Some of the enthusiasm for using deprenyl in Parkinson's Disease has been dampened after it was discovered that the dosage levels used were often too large, and that determining and maintaining the proper dosage in a clinical setting was more difficult that was first thought.
Dr. Knoll claims that deprenyl is also effective in preventing Parkinson's Disease. Most other scientists working with deprenyl take this claim seriously but are much more cautious about recommending deprenyl in healthy persons.
A review article in Clinical Neuropharmacology by Dr. Patricia Sonsalla and Dr. Lawrence Golbe typifies the most prevalent thinking on this subject. Sonsalla and Golbe discuss reasons for believing that deprenyl may be a useful preventive therapy for Parkinson's Disease (PD), warning that in autopsies of elderly persons who had no Parkinson's symptoms during life, eight to 10 percent show pathological indications of Parkinson's Disease.
Sonsalla and Golbe wrote that "clinically evident PD may then be merely the top of a pathologic iceberg comprising 10 percent of the population over 60 in Western countries. If deprenyl is shown to even modestly delay or attenuate the development of clinical PD, or is widely suspected of doing so, large numbers of people may seek the drug. The still distant prospect of a valid pre-symptomatic test may lend a more rational basis to this practice. In any case, frightened patients and their physicians must understand that there are no data on the safety of deprenyl over a span of several decades."
According to Dr. Knoll, deprenyl has "proved to be a safe drug in man. Neither hypertensive reactions nor the need for special dietary care were ever encountered during long-term (2-8 years) daily administration of the drug." Knoll said that the lethal dose of the drug is more than 1000 times its effective daily dose. Knoll called this safety margin "remarkable."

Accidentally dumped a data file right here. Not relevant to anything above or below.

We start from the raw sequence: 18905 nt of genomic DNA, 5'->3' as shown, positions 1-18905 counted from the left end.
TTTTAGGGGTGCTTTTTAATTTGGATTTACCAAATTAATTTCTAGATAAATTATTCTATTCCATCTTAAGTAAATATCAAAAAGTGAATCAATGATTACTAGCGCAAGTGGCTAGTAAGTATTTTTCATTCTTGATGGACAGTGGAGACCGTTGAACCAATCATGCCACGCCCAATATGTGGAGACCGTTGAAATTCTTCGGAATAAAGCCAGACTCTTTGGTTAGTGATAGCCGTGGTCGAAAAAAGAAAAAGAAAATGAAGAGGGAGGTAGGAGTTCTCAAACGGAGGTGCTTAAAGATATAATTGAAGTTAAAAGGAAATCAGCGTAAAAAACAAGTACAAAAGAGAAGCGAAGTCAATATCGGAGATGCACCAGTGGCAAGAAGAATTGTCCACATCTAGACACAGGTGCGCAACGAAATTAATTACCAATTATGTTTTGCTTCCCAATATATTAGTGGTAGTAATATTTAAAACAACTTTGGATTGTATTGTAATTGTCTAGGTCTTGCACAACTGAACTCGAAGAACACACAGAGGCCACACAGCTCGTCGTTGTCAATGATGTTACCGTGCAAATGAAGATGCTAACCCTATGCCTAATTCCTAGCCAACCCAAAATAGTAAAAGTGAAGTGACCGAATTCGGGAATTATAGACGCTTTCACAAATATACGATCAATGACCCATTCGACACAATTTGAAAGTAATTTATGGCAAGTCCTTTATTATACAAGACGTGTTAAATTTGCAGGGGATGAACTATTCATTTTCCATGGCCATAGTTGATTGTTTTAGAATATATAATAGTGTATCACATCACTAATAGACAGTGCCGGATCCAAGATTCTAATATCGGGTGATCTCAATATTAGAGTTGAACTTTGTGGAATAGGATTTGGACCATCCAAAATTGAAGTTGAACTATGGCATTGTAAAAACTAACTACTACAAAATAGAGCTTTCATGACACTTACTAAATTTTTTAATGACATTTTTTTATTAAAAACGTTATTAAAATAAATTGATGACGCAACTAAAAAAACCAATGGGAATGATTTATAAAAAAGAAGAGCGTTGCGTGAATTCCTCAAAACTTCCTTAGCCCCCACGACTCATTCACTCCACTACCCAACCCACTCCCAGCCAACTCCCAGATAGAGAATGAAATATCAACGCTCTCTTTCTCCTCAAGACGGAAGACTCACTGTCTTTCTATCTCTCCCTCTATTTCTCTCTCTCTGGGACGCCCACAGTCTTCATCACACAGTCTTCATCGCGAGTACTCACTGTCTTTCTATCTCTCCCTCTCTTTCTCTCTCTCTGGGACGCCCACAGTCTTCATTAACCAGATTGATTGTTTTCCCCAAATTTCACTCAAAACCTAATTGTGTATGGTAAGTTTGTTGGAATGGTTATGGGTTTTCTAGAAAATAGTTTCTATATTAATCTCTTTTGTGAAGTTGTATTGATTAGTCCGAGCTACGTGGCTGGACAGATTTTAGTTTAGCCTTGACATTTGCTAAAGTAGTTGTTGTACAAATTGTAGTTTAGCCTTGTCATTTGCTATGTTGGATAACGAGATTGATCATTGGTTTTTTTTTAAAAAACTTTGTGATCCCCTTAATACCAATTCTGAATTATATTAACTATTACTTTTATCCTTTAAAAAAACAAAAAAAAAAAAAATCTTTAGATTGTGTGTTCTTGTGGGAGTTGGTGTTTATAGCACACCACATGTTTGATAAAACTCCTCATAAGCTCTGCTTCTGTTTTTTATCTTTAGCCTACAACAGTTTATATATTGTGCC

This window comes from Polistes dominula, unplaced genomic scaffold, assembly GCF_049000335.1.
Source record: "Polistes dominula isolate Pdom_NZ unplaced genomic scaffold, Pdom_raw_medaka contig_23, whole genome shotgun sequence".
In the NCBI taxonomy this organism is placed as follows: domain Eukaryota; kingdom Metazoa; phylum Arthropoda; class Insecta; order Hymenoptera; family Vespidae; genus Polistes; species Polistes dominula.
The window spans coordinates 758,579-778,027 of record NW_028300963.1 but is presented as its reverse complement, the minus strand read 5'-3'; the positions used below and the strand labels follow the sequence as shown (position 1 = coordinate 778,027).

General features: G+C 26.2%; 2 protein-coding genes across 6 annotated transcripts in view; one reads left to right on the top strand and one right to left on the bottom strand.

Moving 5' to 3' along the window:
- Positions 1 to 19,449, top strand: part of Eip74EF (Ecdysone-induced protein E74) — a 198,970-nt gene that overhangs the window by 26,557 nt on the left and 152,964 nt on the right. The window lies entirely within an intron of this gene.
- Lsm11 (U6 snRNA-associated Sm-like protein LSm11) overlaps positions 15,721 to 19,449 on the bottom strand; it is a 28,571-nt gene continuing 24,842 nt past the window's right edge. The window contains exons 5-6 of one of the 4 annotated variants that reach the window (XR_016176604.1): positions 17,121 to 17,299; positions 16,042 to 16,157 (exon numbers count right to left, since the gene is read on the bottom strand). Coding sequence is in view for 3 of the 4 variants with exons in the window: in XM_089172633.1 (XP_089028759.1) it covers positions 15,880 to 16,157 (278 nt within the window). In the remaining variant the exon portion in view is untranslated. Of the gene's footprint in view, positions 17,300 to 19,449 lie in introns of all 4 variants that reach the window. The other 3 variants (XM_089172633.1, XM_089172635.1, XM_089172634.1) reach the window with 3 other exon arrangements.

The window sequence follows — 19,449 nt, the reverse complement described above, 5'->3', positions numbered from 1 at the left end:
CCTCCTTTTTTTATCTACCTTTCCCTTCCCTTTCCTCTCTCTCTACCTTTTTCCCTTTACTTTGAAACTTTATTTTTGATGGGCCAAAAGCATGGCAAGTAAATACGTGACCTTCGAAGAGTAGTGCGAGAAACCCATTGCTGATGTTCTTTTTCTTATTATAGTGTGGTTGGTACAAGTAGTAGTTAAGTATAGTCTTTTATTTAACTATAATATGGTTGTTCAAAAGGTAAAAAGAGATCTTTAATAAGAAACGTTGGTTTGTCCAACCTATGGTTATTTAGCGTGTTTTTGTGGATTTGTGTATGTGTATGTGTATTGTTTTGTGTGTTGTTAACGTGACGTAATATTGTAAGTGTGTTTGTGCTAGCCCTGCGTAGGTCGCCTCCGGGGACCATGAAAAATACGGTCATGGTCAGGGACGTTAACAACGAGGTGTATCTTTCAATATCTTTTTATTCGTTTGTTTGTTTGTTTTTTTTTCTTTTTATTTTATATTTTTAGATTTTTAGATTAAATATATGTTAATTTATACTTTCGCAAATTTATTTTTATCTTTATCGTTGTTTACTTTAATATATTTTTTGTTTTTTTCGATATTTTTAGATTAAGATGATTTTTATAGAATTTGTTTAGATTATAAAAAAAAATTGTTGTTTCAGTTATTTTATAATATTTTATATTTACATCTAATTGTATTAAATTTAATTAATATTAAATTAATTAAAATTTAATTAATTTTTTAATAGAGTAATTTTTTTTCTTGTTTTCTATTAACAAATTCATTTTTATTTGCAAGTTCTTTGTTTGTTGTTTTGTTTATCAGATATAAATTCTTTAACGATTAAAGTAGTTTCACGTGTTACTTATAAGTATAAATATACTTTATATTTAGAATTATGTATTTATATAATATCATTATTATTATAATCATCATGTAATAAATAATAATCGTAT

Dr. Knoll also said that deprenyl is an effective treatment for aging. Knoll wrote a lengthy report on his study of the age-retarding effects of deprenyl which was published in a European medical journal in 1989.
In that study, Dr. Knoll divided 132 male rats of the same age into two groups. One group of 66 rats received an injection of salt solution three times a week. The other group of 66 rats each received a similar injection containing deprenyl three times a week. The treatments began when the rats were 104 weeks-old. The rats that did not receive deprenyl died at an average age of 147 weeks. After 164 weeks, all of the untreated (salt-water injected) rats had died; but all of the deprenyl-treated rats were still alive and healthy. It was not until seven weeks later that the first deprenyl-treated rat died. The last deprenyl-treated rat lived to 226 weeks.
The average life span of the deprenyl-treated rats was 192 weeks. The researchers considered this to be particularly remarkable since the maximum life span of that strain of laboratory rats is considered to be 182 weeks.
According to Dr. Knoll, similar life-extending results could be expected in humans. The biological processes deprenyl acts upon to cause its life span extending effects in rats are well-known; and there is general agreement among scientists that deprenyl acts on the same processes in humans.
Dr. Knoll points to the normal decrease in dopamine in the aging brain as an indication of how deprenyl works to increase life span. He said that it is no coincidence that even the healthiest humans die at about the time the dopamine content of their brain drops below the critical 30 percent level. According to our present knowledge, the neurons (brain cells) that use dopamine are the most rapidly aging neurons in the human brain.